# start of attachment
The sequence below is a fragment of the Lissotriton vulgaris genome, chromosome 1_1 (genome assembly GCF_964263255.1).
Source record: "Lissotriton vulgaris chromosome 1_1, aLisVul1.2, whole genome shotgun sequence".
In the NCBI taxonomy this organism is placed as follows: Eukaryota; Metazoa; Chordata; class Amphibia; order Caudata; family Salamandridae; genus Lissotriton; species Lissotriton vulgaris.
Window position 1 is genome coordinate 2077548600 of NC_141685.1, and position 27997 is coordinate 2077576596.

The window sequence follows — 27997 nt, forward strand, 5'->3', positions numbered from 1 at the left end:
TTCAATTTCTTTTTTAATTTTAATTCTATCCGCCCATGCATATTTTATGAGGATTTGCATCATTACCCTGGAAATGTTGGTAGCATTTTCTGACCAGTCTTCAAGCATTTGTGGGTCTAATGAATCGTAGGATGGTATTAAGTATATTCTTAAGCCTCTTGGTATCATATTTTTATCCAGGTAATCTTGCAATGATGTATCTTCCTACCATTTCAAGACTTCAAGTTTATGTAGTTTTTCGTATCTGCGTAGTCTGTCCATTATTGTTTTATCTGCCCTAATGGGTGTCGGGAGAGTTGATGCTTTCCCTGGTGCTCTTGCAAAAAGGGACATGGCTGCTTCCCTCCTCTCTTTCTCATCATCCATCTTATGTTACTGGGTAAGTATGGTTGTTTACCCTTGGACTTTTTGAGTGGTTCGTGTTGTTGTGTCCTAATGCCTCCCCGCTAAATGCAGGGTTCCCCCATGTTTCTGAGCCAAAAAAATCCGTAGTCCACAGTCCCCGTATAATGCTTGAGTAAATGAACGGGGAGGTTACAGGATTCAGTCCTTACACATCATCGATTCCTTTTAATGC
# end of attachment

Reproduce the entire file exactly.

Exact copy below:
The sequence below is a fragment of the Lissotriton vulgaris genome, chromosome 1_1 (genome assembly GCF_964263255.1).
Source record: "Lissotriton vulgaris chromosome 1_1, aLisVul1.2, whole genome shotgun sequence".
In the NCBI taxonomy this organism is placed as follows: Eukaryota; Metazoa; Chordata; class Amphibia; order Caudata; family Salamandridae; genus Lissotriton; species Lissotriton vulgaris.
Window position 1 is genome coordinate 2077548600 of NC_141685.1, and position 27997 is coordinate 2077576596.

The window sequence follows — 27997 nt, forward strand, 5'->3', positions numbered from 1 at the left end:
TTCAATTTCTTTTTTAATTTTAATTCTATCCGCCCATGCATATTTTATGAGGATTTGCATCATTACCCTGGAAATGTTGGTAGCATTTTCTGACCAGTCTTCAAGCATTTGTGGGTCTAATGAATCGTAGGATGGTATTAAGTATATTCTTAAGCCTCTTGGTATCATATTTTTATCCAGGTAATCTTGCAATGATGTATCTTCCTACCATTTCAAGACTTCAAGTTTATGTAGTTTTTCGTATCTGCGTAGTCTGTCCATTATTGTTTTATCTGCCCTAATGGGTGTCGGGAGAGTTGATGCTTTCCCTGGTGCTCTTGCAAAAAGGGACATGGCTGCTTCCCTCCTCTCTTTCTCATCATCCATCTTATGTTACTGGGTAAGTATGGTTGTTTACCCTTGGACTTTTTGAGTGGTTCGTGTTGTTGTGTCCTAATGCCTCCCCGCTAAATGCAGGGTTCCCCCATGTTTCTGAGCCAAAAAAATCCGTAGTCCACAGTCCCCGTATAATGCTTGAGTAAATGAACGGGGAGGTTACAGGATTCAGTCCTTACACATCATCGATTCCTTTTAATGC